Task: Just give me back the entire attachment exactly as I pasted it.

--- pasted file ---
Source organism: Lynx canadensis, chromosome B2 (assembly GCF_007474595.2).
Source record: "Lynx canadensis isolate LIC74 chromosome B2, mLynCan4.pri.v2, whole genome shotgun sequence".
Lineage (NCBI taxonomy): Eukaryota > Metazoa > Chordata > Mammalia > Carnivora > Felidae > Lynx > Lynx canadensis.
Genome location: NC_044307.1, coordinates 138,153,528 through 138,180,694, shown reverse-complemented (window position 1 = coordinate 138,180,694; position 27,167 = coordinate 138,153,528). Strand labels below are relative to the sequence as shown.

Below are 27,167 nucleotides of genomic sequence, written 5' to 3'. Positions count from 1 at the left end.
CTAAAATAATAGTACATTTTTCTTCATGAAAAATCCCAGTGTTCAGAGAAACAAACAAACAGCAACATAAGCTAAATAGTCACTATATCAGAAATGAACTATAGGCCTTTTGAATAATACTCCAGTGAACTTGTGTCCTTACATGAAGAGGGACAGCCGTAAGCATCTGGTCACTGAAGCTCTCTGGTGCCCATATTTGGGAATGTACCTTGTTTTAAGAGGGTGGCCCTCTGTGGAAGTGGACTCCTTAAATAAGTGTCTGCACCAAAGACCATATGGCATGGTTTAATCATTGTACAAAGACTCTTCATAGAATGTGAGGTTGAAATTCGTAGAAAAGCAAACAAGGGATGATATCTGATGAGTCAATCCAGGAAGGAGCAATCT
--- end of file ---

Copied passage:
Source organism: Lynx canadensis, chromosome B2 (assembly GCF_007474595.2).
Source record: "Lynx canadensis isolate LIC74 chromosome B2, mLynCan4.pri.v2, whole genome shotgun sequence".
Lineage (NCBI taxonomy): Eukaryota > Metazoa > Chordata > Mammalia > Carnivora > Felidae > Lynx > Lynx canadensis.
Genome location: NC_044307.1, coordinates 138,153,528 through 138,180,694, shown reverse-complemented (window position 1 = coordinate 138,180,694; position 27,167 = coordinate 138,153,528). Strand labels below are relative to the sequence as shown.

Below are 27,167 nucleotides of genomic sequence, written 5' to 3'. Positions count from 1 at the left end.
CTAAAATAATAGTACATTTTTCTTCATGAAAAATCCCAGTGTTCAGAGAAACAAACAAACAGCAACATAAGCTAAATAGTCACTATATCAGAAATGAACTATAGGCCTTTTGAATAATACTCCAGTGAACTTGTGTCCTTACATGAAGAGGGACAGCCGTAAGCATCTGGTCACTGAAGCTCTCTGGTGCCCATATTTGGGAATGTACCTTGTTTTAAGAGGGTGGCCCTCTGTGGAAGTGGACTCCTTAAATAAGTGTCTGCACCAAAGACCATATGGCATGGTTTAATCATTGTACAAAGACTCTTCATAGAATGTGAGGTTGAAATTCGTAGAAAAGCAAACAAGGGATGATATCTGATGAGTCAATCCAGGAAGGAGCAATCT